After nearly half a century of being tied to burdensome and box-ticking EU rules, we have designed new agriculture policy from first principles, with the environment at the core.
The Bill will bring farming back under domestic control, so we have the power to make decisions in the best interest of our country. It means sheep farmers in Yorkshire will no longer have to operate under the same rules as orange farmers in Spain – or olive farmers in Greece.
Yorkshire farmers, who farm some of the most diverse land in England, will gain in a number of ways from the Bill. And the environment, upon which all of our futures depend, will be protected and enhanced so the next generations of farmers can continue to produce food alongside delivering benefits for nature and wildlife.
Leaving the CAP: under the EU’s Common Agricultural Policy (CAP), farmers have been paid public money for the most part based on the total amount of land they have. This is wrong for many reasons.
It has failed to properly reward farmers for the goods and services they provide for the environment. Subsiding farmers in this way has driven up land rent prices, blocking new entrants to the industry and impeding opportunities for farmers to boost productivity and invest meaningfully in their business.
End of Direct Payments: Our Agriculture Bill is predicated on a simple principle – that public money should be used to secure those goods from which the public benefit, but for which there exists no functioning market.
This includes protecting the environment, providing public access to the countryside that we enjoy, and promoting the health and welfare of livestock.
Over the next decade we will phase out Direct Payments and replace them with a new system based on paying public money for public goods. This system will work to deliver a cleaner and healthier environment for future generations.
Agricultural transition: We know that farmers will need time to adapt to a new system. That is why a seven-year agricultural transition period – from 2021 to 2027 – will help support farmers in the move away from direct payments.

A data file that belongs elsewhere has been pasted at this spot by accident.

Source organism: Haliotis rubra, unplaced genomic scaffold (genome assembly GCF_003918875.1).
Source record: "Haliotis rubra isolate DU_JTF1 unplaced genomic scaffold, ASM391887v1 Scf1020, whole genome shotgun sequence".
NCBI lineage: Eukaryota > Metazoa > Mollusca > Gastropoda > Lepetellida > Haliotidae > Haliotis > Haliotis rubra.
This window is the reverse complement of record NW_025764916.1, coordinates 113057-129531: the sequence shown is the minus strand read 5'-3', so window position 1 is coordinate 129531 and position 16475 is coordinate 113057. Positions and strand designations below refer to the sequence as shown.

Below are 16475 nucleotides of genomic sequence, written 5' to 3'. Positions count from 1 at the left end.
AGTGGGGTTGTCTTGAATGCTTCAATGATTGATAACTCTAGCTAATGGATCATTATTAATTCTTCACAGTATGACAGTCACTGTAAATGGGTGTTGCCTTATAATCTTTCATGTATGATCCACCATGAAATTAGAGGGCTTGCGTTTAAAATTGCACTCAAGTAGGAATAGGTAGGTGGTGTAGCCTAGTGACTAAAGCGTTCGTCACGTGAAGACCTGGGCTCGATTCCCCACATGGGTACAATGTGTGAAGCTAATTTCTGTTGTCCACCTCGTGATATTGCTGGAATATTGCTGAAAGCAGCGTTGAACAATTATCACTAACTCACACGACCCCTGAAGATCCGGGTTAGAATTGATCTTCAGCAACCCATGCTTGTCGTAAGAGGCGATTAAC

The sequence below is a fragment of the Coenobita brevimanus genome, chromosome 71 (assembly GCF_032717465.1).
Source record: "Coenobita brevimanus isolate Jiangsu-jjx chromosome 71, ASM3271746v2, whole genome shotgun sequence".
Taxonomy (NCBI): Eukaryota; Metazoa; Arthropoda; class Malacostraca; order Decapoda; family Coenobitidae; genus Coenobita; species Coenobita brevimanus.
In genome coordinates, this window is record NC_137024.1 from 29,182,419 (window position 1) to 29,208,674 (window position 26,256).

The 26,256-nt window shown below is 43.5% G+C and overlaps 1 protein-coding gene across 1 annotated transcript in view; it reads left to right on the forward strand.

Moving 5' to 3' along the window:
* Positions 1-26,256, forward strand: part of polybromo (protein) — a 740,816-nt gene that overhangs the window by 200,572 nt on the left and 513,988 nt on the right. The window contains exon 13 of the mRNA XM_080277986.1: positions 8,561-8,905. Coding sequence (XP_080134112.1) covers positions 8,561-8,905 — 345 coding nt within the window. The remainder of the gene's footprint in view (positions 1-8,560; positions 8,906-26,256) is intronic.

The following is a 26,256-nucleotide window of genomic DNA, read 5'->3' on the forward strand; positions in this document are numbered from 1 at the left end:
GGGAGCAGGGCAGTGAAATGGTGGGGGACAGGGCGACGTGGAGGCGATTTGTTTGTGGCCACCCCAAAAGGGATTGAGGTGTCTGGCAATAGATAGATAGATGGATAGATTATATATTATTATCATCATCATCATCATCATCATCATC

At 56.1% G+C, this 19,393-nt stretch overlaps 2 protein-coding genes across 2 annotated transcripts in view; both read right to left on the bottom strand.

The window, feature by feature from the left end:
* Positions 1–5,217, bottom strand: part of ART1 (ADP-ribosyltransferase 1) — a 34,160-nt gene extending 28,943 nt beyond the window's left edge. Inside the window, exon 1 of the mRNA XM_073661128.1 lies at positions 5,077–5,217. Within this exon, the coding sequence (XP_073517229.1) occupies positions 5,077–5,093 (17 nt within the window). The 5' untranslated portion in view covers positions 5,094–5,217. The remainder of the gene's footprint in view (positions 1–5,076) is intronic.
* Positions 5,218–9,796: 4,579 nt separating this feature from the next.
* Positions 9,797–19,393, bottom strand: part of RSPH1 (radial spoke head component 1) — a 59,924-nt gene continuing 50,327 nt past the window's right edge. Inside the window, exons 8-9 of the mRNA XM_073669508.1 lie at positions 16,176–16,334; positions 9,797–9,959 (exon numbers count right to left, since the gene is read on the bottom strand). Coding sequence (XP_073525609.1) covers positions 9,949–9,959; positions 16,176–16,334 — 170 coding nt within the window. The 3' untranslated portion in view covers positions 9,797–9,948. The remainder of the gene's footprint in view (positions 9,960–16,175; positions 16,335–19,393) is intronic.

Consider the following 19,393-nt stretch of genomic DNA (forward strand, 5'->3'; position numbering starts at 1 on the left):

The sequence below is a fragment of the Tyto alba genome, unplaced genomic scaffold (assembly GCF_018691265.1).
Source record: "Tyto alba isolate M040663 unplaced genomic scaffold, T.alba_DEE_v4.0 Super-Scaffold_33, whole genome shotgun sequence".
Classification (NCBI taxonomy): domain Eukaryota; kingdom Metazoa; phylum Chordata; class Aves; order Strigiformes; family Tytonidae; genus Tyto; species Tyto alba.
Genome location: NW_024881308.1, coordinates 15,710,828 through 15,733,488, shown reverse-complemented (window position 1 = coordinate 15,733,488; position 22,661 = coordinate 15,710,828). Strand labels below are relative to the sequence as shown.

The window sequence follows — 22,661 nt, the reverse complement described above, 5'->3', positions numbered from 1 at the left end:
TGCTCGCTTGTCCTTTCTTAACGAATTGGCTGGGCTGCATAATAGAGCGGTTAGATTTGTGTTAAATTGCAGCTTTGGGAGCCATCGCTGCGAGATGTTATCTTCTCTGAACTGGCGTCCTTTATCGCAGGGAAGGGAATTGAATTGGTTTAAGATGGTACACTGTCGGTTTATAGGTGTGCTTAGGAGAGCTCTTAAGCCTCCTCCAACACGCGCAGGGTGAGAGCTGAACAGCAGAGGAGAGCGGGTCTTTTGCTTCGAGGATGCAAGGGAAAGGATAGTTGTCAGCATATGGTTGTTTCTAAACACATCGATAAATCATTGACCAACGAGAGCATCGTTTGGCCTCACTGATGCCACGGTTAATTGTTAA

During this time, we are changing how farmers access their farm payments, enabling us to delink payments from the need to actively farm the land, which is the current stipulation of EU law.
By de-linking payments, farmers will be able to access their payments easily, and can start to implement the changes to the farm they want to achieve in the post-EU system.
Farmers who may have been uncertain about the future can make their plans for the future become a reality. This might involve investing in new farm machinery, or a new business venture such as holiday lets or an artisan farm shop to bring in future income.
New provisions will allow for support to be paid to help farms improve their productivity through grants. Provisions will increase fairness in the supply chain, allowing farmers to receive a fair share of value.
Move to a new system: Tests and trials for a new Environmental Land Management (ELM) system, based on the principle of public money for public goods, will be carried out from this year.
We know that a farmer growing forced rhubarb near Wakefield can contribute to improving the environment in a different way to the upland farms of our National Parks. These voices will be essential in shaping a new farming policy that preserves the land for future generations of farmers and growers.
When the new system is introduced, grazing sheep on the North York Moors, for instance, will be able to access payments for their work to look after that spectacular landscape, which will benefit both business cash flow and the wildlife on the moorlands.
The Agriculture Bill sets the stage for a new order of more productive, environmentally-conscious and profitable land management. I’d encourage all farmers with an interest to go online and find out more about the Bill and what it means for you.
George Eustice MP is the Minister of State for Agriculture, Fisheries and Food.